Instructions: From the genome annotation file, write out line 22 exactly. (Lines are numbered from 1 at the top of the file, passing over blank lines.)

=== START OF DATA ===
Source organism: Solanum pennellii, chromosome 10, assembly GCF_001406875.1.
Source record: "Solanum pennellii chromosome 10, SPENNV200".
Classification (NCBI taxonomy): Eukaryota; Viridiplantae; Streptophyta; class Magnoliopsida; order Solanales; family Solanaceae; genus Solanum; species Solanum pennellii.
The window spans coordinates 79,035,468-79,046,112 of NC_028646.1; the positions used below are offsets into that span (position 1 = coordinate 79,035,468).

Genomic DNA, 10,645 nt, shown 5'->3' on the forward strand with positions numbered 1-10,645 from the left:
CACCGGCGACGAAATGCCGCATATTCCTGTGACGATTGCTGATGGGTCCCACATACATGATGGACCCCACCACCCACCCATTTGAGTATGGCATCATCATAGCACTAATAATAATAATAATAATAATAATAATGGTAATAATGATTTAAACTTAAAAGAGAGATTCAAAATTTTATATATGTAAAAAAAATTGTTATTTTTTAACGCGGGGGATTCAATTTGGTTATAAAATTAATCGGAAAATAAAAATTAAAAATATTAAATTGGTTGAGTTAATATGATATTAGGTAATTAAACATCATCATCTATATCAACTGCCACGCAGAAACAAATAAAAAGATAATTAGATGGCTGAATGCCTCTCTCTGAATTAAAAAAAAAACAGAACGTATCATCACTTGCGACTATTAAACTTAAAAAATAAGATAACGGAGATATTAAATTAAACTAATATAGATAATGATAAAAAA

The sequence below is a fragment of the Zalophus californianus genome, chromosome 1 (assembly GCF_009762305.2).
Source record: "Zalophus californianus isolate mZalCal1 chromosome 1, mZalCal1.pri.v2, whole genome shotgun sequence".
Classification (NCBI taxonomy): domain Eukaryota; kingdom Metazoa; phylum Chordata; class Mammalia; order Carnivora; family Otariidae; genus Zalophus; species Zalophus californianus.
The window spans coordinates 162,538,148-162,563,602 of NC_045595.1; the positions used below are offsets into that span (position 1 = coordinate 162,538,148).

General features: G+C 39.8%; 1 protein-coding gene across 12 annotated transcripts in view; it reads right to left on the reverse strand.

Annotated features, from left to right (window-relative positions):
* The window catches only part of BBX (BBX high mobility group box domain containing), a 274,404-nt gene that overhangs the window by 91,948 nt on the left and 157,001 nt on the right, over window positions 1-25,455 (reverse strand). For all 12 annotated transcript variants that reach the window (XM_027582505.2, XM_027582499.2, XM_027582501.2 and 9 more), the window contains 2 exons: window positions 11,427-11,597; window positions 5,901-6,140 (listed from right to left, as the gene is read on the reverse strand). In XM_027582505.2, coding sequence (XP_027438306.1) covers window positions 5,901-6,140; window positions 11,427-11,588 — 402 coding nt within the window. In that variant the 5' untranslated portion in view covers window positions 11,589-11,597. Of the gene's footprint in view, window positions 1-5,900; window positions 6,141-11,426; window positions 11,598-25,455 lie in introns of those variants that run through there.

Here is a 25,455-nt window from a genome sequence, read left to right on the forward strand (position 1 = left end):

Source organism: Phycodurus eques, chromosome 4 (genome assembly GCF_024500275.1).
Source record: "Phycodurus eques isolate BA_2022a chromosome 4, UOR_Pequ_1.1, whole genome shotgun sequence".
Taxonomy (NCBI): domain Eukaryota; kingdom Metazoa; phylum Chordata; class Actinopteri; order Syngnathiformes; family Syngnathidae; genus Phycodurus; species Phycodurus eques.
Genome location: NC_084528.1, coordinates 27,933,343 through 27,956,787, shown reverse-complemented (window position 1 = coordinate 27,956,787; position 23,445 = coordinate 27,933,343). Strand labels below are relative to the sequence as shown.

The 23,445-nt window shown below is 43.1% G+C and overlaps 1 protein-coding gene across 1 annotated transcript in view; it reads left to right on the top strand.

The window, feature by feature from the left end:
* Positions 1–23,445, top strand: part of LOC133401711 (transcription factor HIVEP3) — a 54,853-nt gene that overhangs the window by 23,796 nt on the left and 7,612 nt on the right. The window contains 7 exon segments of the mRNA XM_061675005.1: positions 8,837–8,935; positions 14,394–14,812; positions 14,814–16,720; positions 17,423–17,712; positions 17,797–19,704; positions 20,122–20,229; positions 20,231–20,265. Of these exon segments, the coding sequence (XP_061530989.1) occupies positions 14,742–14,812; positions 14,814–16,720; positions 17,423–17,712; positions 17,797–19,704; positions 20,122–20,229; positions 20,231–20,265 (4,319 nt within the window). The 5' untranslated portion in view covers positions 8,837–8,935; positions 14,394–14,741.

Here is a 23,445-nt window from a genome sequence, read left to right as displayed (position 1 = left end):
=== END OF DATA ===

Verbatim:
Here is a 23,445-nt window from a genome sequence, read left to right as displayed (position 1 = left end):